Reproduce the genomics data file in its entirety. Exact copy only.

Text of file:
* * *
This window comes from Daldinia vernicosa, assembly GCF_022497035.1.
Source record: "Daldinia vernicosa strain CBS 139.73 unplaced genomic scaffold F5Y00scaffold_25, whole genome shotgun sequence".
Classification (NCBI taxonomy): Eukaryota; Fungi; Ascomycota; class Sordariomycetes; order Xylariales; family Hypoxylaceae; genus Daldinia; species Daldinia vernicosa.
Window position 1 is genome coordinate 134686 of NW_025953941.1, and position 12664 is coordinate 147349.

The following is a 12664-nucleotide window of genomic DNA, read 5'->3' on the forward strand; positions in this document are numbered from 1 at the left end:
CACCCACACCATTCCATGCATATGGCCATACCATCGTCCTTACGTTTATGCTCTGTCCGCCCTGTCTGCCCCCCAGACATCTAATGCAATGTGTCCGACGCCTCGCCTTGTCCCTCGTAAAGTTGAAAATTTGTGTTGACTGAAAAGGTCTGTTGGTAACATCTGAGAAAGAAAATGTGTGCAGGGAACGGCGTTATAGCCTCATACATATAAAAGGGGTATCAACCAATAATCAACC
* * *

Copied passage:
This window comes from Daldinia vernicosa, assembly GCF_022497035.1.
Source record: "Daldinia vernicosa strain CBS 139.73 unplaced genomic scaffold F5Y00scaffold_25, whole genome shotgun sequence".
Classification (NCBI taxonomy): Eukaryota; Fungi; Ascomycota; class Sordariomycetes; order Xylariales; family Hypoxylaceae; genus Daldinia; species Daldinia vernicosa.
Window position 1 is genome coordinate 134686 of NW_025953941.1, and position 12664 is coordinate 147349.

The following is a 12664-nucleotide window of genomic DNA, read 5'->3' on the forward strand; positions in this document are numbered from 1 at the left end:
CACCCACACCATTCCATGCATATGGCCATACCATCGTCCTTACGTTTATGCTCTGTCCGCCCTGTCTGCCCCCCAGACATCTAATGCAATGTGTCCGACGCCTCGCCTTGTCCCTCGTAAAGTTGAAAATTTGTGTTGACTGAAAAGGTCTGTTGGTAACATCTGAGAAAGAAAATGTGTGCAGGGAACGGCGTTATAGCCTCATACATATAAAAGGGGTATCAACCAATAATCAACC